The much-awaited release of this classic set’s remastered version has been years in the making. With the schedule slot already revealed for it, the next question would be: how would its update be implemented in MTG Arena? Since it will be a curated mix of the original Shadows over Innistrad and Eldritch Moon, we’re left to wonder as to which cards will be included, and to fear which ones will be deliberately cut from the chopping block.

Perhaps one possibility is that, since The Brothers’ War reintroduced meld, we should expect cards like Brisela, Voice of Nightmaresimage to make a return. Hoping that our gargantuan mistress stuck on the moon will return as well.


Universes Beyond - Lord of the Rings: Tales of Middle-Earth (Q3 2023)

For this year’s Universes Beyond release, MTG looks forward to releasing probably the most iconic high-fantasy franchise of all time. Though opinions will be wildly mixed among players, the realm of Middle-Earth still fits right into the flavor of Magic: The Gathering’s most iconic stories and sets. Hopefully, the products themselves will have a more reasonable composition and price, if the Baldur’s Gate much-skewed product releases last year are to be made as reference.

Oh and, do take note that this release will be largely based on J.R.R. Tolkien’s original books, rather than any of the later adaptations and spin-offs. So depictions (art, mechanics, etc.), characters, and maybe even the flavor of card effects might not be what you remember from the big screen.


Wilds of Eldraine (Q3 2023)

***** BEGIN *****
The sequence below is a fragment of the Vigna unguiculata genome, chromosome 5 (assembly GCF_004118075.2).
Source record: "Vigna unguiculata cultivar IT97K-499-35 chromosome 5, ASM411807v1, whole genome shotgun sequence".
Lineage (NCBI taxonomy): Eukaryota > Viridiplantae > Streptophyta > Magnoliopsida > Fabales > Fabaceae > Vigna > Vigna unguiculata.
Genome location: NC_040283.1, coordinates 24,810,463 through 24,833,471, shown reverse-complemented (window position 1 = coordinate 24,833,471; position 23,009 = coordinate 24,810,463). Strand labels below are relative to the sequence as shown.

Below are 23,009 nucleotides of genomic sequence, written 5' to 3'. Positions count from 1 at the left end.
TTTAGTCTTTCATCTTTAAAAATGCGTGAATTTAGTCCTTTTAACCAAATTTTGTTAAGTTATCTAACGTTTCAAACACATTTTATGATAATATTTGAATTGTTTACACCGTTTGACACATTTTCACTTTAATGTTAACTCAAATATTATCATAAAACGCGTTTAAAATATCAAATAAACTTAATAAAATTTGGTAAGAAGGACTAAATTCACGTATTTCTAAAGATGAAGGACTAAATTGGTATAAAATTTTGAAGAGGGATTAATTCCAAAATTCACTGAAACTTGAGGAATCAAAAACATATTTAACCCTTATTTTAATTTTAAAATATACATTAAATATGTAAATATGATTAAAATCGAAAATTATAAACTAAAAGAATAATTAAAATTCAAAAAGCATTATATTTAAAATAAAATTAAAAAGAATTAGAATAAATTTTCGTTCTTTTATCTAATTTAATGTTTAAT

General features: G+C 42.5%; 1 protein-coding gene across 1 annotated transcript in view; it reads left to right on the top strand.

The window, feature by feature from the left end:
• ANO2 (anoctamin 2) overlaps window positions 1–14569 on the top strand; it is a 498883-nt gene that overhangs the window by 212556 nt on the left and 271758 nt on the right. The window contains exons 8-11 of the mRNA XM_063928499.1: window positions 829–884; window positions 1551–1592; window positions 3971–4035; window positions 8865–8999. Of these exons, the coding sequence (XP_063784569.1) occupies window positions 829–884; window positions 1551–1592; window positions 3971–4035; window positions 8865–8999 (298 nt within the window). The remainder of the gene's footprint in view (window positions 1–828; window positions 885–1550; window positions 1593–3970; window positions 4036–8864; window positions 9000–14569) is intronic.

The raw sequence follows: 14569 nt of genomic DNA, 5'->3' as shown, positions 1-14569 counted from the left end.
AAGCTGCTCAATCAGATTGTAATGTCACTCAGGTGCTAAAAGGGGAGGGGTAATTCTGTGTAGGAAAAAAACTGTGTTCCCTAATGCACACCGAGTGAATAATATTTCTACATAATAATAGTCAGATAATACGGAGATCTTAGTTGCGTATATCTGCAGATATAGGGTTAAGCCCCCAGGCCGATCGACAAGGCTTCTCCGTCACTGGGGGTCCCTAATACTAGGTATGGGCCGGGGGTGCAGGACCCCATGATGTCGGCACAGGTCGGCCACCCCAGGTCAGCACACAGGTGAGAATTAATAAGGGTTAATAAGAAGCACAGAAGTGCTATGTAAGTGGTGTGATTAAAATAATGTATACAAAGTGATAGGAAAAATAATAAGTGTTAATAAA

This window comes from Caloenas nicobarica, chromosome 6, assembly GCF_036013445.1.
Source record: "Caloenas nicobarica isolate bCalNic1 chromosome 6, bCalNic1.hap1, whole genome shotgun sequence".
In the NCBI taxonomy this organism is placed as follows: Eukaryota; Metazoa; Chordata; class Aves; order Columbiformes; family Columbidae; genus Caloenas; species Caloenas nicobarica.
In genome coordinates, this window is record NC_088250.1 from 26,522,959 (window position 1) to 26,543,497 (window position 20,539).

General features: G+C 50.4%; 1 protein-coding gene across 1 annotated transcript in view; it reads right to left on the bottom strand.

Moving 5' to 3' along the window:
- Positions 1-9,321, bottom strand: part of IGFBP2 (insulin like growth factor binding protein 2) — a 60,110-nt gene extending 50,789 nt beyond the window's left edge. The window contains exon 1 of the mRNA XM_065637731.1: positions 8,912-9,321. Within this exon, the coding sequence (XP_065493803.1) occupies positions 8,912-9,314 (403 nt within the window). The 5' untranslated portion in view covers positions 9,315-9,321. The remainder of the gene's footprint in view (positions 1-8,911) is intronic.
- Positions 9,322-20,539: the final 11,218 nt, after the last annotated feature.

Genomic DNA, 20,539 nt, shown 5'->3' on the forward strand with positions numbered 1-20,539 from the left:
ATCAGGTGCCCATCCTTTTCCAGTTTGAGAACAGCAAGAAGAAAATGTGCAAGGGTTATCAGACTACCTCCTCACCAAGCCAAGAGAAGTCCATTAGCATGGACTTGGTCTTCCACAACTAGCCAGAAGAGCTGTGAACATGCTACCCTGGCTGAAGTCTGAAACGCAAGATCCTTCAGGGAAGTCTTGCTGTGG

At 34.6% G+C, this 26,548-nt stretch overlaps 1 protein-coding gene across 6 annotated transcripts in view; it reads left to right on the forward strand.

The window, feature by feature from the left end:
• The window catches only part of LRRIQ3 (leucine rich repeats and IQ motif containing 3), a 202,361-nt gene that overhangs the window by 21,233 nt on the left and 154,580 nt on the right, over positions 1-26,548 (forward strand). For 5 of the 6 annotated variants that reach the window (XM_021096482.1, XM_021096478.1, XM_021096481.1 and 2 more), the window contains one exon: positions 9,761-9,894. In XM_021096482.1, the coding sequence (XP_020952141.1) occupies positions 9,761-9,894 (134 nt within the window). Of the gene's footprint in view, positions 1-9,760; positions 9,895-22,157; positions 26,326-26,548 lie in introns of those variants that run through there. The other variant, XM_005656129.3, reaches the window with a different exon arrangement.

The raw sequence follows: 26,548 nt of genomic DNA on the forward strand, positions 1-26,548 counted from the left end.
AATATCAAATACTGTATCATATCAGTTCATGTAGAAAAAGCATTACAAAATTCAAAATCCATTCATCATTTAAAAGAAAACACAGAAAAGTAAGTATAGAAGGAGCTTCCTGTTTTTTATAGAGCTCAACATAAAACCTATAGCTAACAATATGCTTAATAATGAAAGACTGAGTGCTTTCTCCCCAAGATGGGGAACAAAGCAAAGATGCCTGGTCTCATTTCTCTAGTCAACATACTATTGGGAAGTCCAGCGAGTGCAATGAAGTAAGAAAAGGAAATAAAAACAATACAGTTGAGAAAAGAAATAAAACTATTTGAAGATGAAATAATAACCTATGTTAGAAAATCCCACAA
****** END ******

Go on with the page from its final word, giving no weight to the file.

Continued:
Quite sometime after the climactic battle between the Phrexians and various Multiverse denizens, we go back into the iconic fairy tale plane! Huh, come to think of it, we never did know what really happened to Oko, Thief of Crownsimage at the end of Throne of Eldraine. Of course, being that this is the famous (infamous?) set that introduced well-loved mechanics and abilities such as adventure cards and Elk food tokens, we’re sure to expect similar additions again, plus potential “flavorful” improvements that could “spice” it all up more.

Could the word “wilds” be a clue as to the focus of the set? Meh, we still have to witness the ultimate fate of the Multiverse first before we even consider anything else.


Universes Beyond - Doctor Who Commander (Q4 2023)

Another entry for this year’s Universes Beyond crossover product series, Doctor Who celebrates its 60th anniversary with a fateful crossover with Magic: The Gathering. The franchise, oddly enough, actually fits the game’s multiversal nature. As such, the best we can expect would be the colorful array of classic transdimensional villains and otherworldly folks of this well-loved series. These beings represent what otherwise would have been creatures from Magic: The Gathering’s plethora of iconic planes. Aside from the regular commander packs and decks, obligatory Secret Lair goodies is also expected to be on the way.

Wait, did that Levitating Statueimage just…


Lost Caverns of Ixalan (Q4 2023)


Ah yes, the recuperation plane of the battle-worn planeswalkers (players). At this point in time, the events of New Phyrexia might just be an echoing memory for the survivors, so it will be the perfect time to back into the high seas of piratic adventures. Based on the name of the set, looks like it will be less about stealing and taking booty, and more about uncovering and discovering booty. Like Wilds of Eldraine, though, not a single bit of information is available just yet, so everything moving forward will just be speculation.

It is interesting to note that at one point in time, Mark Rosewater admitted that the Ixalan sets were “underperformers”, despite players loving the new setting, lore, and factions. Like, it tanked financially. The Kamigawa sets were at one point, also the same. But with the explosive success of Kamigawa Neon Dynasty, is it safe to expect that the Lost Caverns of Ixalan is also about to revive the plane in the same way?

About ChrisCee:

A witness since the time the benevolent silver planeswalker first left Dominaria, ChrisCee has since went back and forth on a number of plane-shattering incidents to oversee the current state of the Multiverse.